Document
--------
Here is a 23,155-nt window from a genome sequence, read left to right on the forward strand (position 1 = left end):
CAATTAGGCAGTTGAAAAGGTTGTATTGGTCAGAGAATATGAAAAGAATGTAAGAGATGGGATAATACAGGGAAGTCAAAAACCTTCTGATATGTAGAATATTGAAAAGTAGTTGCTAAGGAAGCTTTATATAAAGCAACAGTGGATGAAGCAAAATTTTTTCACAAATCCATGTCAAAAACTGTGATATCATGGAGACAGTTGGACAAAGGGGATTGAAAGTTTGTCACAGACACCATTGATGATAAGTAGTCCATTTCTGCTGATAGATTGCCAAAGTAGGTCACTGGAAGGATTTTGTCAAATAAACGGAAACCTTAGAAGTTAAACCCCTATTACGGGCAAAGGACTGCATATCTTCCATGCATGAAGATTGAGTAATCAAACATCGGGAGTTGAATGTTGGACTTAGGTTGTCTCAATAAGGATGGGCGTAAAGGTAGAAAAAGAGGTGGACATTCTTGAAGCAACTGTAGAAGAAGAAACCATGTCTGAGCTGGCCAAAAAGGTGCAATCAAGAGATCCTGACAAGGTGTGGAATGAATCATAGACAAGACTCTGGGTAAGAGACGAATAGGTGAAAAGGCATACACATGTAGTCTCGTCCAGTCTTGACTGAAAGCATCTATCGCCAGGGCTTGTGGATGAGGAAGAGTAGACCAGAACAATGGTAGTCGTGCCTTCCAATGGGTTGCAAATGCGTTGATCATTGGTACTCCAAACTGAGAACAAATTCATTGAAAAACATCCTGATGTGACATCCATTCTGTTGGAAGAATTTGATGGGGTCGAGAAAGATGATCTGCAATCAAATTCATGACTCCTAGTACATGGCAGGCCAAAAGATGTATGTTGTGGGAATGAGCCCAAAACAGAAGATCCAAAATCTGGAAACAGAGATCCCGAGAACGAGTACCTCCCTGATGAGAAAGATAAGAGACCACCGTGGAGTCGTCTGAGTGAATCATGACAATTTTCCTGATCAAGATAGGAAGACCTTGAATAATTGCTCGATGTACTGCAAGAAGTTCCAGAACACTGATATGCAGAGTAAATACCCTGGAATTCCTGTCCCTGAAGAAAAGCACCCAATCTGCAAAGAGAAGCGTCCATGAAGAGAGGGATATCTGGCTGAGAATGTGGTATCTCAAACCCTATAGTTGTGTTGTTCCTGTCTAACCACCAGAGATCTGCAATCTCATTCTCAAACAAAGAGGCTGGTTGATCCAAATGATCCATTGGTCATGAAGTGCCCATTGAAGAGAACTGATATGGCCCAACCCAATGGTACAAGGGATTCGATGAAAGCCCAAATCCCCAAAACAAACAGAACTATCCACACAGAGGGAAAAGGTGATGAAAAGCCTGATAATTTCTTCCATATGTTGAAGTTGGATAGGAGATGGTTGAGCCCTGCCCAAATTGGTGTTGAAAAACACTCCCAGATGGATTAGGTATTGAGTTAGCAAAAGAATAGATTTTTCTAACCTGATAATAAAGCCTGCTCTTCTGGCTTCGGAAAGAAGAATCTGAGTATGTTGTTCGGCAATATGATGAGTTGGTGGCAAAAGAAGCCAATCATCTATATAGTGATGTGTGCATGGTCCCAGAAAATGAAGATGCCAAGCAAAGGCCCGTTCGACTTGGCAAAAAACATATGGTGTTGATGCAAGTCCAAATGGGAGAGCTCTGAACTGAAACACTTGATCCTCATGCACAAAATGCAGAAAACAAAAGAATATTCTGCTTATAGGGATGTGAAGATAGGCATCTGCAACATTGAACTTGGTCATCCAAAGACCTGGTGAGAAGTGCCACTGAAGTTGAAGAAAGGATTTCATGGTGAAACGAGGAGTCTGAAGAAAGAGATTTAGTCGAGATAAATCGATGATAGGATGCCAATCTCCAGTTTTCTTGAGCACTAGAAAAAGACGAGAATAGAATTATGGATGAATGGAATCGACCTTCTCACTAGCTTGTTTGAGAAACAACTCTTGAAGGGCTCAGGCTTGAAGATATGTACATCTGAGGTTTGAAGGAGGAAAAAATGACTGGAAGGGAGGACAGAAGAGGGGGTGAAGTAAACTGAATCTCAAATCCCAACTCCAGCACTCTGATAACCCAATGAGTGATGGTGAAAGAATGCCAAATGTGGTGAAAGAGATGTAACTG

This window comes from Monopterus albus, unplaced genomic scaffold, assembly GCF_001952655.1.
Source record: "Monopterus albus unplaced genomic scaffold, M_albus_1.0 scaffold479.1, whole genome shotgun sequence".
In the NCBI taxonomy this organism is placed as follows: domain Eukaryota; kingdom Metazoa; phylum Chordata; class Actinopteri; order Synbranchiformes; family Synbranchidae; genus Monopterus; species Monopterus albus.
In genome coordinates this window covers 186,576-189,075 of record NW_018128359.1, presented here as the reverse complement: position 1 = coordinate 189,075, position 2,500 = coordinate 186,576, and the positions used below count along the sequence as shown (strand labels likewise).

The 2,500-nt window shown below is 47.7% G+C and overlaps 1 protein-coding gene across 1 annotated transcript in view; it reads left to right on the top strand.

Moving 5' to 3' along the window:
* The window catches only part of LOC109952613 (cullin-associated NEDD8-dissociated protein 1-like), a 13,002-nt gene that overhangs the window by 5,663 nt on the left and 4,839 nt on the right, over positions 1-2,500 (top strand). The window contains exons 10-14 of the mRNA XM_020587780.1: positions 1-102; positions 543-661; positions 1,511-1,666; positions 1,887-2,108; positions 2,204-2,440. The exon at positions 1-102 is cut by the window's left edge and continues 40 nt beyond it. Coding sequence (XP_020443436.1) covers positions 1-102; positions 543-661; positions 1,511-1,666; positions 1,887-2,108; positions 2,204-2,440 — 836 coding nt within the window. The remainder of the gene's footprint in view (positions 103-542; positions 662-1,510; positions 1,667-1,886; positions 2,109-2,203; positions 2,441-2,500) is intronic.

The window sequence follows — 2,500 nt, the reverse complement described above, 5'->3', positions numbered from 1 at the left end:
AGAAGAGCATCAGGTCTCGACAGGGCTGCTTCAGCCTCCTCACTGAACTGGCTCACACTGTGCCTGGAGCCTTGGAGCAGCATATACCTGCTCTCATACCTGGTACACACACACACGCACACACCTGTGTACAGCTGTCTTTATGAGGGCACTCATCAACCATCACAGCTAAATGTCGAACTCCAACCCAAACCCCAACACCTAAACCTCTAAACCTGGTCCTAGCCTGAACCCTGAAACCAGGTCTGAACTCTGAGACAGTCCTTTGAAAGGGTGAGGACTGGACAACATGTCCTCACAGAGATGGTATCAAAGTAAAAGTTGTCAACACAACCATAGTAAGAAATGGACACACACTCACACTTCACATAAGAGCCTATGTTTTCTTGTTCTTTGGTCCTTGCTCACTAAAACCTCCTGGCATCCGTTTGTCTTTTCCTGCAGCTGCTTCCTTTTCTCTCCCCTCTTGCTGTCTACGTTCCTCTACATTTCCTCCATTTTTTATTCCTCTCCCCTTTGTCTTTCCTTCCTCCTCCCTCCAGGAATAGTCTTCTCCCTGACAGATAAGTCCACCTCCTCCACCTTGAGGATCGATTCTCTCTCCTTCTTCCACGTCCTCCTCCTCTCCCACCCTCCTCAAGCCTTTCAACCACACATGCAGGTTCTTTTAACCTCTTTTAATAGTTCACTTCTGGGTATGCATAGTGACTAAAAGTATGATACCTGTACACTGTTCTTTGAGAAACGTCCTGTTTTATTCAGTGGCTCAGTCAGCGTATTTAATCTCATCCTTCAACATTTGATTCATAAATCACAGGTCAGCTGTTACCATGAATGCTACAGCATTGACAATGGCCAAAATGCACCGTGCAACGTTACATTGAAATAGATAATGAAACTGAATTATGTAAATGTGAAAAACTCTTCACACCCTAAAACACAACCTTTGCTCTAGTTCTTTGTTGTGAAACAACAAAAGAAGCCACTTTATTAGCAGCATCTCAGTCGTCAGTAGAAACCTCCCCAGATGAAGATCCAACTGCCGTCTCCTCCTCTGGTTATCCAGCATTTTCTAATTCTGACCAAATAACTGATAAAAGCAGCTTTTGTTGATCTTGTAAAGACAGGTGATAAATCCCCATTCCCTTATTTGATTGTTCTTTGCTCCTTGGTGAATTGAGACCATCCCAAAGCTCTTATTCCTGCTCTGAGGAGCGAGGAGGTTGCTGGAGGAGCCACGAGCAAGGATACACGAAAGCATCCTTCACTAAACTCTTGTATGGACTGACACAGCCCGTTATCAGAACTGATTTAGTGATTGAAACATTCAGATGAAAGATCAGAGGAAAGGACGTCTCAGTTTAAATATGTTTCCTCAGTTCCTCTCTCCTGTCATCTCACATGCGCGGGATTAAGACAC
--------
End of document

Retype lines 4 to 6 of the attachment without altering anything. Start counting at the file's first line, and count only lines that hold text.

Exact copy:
Source record: "Monopterus albus unplaced genomic scaffold, M_albus_1.0 scaffold479.1, whole genome shotgun sequence".
In the NCBI taxonomy this organism is placed as follows: domain Eukaryota; kingdom Metazoa; phylum Chordata; class Actinopteri; order Synbranchiformes; family Synbranchidae; genus Monopterus; species Monopterus albus.
In genome coordinates this window covers 186,576-189,075 of record NW_018128359.1, presented here as the reverse complement: position 1 = coordinate 189,075, position 2,500 = coordinate 186,576, and the positions used below count along the sequence as shown (strand labels likewise).